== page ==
Chris Vaughan, aka @astrogeoguy, is an award-winning astronomer and Earth scientist with Astrogeo.ca, based near Toronto, Canada. He is a member of the Royal Astronomical Society of Canada and hosts their Insider's Guide to the Galaxy webcasts on YouTube. An avid visual astronomer, Chris operates the historic 74˝ telescope at the David Dunlap Observatory. He frequently organizes local star parties and solar astronomy sessions, and regularly delivers presentations about astronomy and Earth and planetary science, to students and the public in his Digital Starlab portable planetarium. His weekly Astronomy Skylights blog at www.AstroGeo.ca is enjoyed by readers worldwide. He is a regular contributor to SkyNews magazine, writes the monthly Night Sky Calendar for Space.com in cooperation with Simulation Curriculum, the creators of Starry Night and SkySafari, and content for several popular astronomy apps. His book "110 Things to See with a Telescope", was released in 2021.
Reference Find out what's up in your night sky during March 2024 and how to see it in this Space.com stargazing guide.
Reference Here we round up the best mobile apps for spotting and identifying space stations and orbiting satellites in the night sky.
After months of waiting, Mars has finally taken center stage in the night sky for skywatchers all around the world!
Skywatchers the world over are buzzing about Comet NEOWISE, the first easily-visible comet to appear in years. Your favorite mobile astronomy app can tell you when, where and how to look for it.
A new fun and educational app called "Our Galaxy" lets smartphone users explore the cosmos from the palm of their hand.
How to use a mobile astronomy app to preview and track the Mercury transit on Nov. 11.
Smartphones and tablets contain far more computing power than the Apollo 11 Lunar Module did. And our favorite mobile astronomy apps now put the universe at our fingertips.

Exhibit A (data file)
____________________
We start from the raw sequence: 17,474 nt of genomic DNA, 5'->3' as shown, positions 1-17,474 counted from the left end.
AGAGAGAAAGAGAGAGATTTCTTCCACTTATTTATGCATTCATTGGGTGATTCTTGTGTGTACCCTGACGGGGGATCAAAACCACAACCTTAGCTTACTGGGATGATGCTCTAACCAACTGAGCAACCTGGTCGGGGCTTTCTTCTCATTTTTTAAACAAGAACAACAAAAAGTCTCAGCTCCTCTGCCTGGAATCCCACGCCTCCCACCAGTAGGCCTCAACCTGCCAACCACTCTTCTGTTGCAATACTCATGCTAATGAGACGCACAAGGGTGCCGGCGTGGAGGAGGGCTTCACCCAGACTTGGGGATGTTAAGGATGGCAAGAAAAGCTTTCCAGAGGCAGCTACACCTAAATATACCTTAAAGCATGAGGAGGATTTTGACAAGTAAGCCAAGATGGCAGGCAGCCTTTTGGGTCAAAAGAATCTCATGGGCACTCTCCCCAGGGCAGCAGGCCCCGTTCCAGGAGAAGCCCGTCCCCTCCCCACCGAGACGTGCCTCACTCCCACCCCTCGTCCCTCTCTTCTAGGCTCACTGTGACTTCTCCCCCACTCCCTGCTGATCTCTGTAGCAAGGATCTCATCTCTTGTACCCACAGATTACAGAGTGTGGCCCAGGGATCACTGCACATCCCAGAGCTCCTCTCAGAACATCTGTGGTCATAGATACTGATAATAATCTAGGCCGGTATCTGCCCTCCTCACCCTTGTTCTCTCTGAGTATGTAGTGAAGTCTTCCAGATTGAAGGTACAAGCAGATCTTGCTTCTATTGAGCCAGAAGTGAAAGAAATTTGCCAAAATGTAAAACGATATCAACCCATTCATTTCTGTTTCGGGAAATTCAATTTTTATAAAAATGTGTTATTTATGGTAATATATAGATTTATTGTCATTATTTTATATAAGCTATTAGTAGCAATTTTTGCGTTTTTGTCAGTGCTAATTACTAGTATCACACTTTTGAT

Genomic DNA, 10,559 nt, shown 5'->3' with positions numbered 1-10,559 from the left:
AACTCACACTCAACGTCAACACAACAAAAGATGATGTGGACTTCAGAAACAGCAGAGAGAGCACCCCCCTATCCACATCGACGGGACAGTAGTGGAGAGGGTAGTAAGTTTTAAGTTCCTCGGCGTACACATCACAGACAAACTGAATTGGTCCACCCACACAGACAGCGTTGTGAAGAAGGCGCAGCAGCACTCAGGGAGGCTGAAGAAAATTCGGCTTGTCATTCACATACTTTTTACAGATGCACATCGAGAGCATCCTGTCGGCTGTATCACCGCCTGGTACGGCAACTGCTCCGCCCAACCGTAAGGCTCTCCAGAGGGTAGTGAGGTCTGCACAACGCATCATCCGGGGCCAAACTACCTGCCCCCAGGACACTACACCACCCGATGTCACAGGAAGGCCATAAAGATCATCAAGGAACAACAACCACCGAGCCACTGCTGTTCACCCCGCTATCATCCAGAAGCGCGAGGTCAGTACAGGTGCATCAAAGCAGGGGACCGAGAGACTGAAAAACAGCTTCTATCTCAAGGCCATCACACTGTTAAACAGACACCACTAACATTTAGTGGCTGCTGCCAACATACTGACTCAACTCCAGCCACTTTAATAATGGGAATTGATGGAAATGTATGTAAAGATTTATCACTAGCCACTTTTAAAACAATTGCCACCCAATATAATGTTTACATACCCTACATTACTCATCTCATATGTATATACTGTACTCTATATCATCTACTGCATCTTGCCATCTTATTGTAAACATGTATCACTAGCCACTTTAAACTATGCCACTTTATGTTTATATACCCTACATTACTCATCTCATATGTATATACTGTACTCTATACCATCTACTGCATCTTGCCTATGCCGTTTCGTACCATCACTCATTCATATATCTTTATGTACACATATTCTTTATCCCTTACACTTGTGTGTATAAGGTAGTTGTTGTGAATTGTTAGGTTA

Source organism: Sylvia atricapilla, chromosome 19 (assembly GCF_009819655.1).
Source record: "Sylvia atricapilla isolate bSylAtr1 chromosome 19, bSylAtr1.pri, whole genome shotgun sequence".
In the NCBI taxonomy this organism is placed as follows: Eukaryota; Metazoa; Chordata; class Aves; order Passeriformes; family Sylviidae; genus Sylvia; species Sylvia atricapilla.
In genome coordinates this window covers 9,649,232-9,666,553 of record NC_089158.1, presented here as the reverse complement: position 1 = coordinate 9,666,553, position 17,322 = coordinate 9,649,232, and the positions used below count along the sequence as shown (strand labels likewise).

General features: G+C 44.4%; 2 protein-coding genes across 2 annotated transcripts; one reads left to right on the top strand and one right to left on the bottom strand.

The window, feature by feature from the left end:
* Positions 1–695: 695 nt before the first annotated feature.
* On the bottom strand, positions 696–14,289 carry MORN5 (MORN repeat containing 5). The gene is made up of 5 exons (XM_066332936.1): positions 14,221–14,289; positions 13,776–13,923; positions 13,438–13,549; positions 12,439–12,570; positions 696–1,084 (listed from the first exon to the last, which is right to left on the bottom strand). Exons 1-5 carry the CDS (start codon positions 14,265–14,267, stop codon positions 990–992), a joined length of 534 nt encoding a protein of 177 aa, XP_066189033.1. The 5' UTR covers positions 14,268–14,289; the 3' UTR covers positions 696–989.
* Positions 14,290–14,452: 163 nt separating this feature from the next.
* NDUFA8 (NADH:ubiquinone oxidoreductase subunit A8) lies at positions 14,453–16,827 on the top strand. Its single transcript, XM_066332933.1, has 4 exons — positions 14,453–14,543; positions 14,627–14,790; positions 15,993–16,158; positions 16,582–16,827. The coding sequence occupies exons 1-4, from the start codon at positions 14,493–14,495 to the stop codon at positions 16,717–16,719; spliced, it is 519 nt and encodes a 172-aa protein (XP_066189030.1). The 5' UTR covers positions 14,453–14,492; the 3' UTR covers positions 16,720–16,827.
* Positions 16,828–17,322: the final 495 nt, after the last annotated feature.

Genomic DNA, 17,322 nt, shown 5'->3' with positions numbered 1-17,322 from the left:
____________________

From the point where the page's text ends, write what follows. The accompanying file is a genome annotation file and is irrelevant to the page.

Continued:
French astronomer Charles Messier's list of the best and brightest showpieces in the night sky is popular with skywatchers of all experience levels.
Sunday night, Jan. 20, will bring the first celestial spectacle of 2019 for skywatchers all across the Americas: a total eclipse of the moon.
At 12:33 a.m. EST on Jan. 1, 2019, a robotic emissary of humankind will fly past a never-seen-before world in the outer solar system. Here's how to watch with mobile apps.
We assume that the stars' positions in the heavens are eternal. But everything in space is in motion.
This month, a periodically returning comet designated 21P/Giacobini-Zinner is bright enough to be seen in binoculars and small telescopes. Here's how to track it.
This weekend brings us one of 2018's best astronomical events: the Perseid meteor shower. Here's how to see it with the help of mobile apps.
This week, the small and distant dwarf planet Pluto will reach opposition, the time of the year when the object is closest to Earth and brightest in the sky. Here's how to track it with mobile apps.
For skywatchers, the most memorable star parties are the ones where an experienced astronomer was there to trace out the constellations and tell the stories behind them.
Next summer will mark the 50th anniversary of the Apollo 11 mission — when humans first set foot on another celestial object.
Since its launch atop the SpaceX Falcon Heavy rocket on Feb. 6, Elon Musk's cherry-red Tesla Roadster has become the solar system's newest "minor body."
In this edition of Mobile Astronomy, we'll look at an eclipsing binary star that changes in brightness enough for everyday skywatchers to detect it easily.
Learn to spot star patterns called asterisms — including the Winter Football, just in time for the Super Bowl — using mobile astronomy apps.
In 2018, the world will experience three partial solar eclipses and two total lunar eclipses — but whether you can see them depends on where you live.